The rush of competition, the feeling of sweat dripping off his forehead and the surge of every muscle pulsating towards a common goal is how Ike Henry connects to who he is and what he stands for.
begins,” says personal trainer and BaM Zumba instructor Ike Henry.
Since he was in high school, Henry, a personal trainer and sports massage therapist, has engaged in as many physical activities as possible. Whether it was cricket, rugby, long-distance running, volleyball or dance, Henry yearned for the natural rush of endorphins that only exercise can deliver. To this day, the thought of being physically active remains an irresistible pull.
Henry, originally from Kent, England, will play a major role in the Bust a Move for Breast Health fundraiser this March, as he returns to reprise his popular Zumba sessions. Bust a Move is fundraising to help fast-track innovative research ideas and projects from the laboratory directly to the health-care system.
Henry’s work is based out of Any Body Fitness, where he encourages people of all ages to find ways to remain active in their everyday lives. He notes that physical activity is in decline, and that society has opted for the quick fix option rather than pursuing a difficult but enriching fitness objective. For him, too many men and women use age as an excuse to no longer push themselves to new fitness levels – a justification that he is tired of hearing.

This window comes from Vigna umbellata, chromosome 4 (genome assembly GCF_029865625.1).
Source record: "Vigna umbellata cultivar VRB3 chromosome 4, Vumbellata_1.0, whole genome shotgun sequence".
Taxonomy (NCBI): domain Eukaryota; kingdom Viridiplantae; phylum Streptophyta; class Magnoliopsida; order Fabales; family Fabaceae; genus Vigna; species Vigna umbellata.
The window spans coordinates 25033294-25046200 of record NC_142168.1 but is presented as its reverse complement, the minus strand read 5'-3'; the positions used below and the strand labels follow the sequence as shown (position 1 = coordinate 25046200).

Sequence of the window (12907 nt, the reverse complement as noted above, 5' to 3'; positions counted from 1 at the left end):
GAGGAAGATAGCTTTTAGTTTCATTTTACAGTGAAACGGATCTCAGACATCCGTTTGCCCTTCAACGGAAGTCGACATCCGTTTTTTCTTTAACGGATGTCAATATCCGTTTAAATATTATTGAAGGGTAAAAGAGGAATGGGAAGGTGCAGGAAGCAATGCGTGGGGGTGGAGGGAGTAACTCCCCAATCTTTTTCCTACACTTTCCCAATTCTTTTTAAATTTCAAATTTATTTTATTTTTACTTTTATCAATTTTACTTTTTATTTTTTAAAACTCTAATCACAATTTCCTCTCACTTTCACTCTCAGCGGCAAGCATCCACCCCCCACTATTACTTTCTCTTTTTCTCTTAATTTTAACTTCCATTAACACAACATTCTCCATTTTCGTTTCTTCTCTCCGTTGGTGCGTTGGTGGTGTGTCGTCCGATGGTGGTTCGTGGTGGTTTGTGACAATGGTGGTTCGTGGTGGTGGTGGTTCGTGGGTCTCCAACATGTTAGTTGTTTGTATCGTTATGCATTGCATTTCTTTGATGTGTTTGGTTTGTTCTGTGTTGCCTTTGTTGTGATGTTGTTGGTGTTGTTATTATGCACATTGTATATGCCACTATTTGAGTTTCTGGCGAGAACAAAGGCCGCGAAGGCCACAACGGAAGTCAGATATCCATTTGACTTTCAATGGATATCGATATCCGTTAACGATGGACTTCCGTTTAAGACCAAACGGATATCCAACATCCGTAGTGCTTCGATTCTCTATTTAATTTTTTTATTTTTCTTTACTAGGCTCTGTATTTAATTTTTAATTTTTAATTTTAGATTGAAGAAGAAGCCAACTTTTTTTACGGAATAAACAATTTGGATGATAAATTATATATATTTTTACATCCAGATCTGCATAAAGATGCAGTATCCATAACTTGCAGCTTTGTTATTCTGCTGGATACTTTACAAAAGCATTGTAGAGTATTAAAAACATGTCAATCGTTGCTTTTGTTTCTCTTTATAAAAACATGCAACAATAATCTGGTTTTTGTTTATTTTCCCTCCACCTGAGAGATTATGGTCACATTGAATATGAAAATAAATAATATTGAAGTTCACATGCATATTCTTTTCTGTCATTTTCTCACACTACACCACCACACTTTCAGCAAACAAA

“It is important that people know and understand that the body is like a machine. If you don’t keep it in shape at all times, then trouble begins,” he says. “Every year people add a limit to what they can do, instead of saying ‘I can do more because I have been taking care of myself to this moment.’ ”
Henry is all for progression. He encourages clients and class participants to push themselves and see what the body is capable of doing, making him an ideal instructor for the BaM initiative.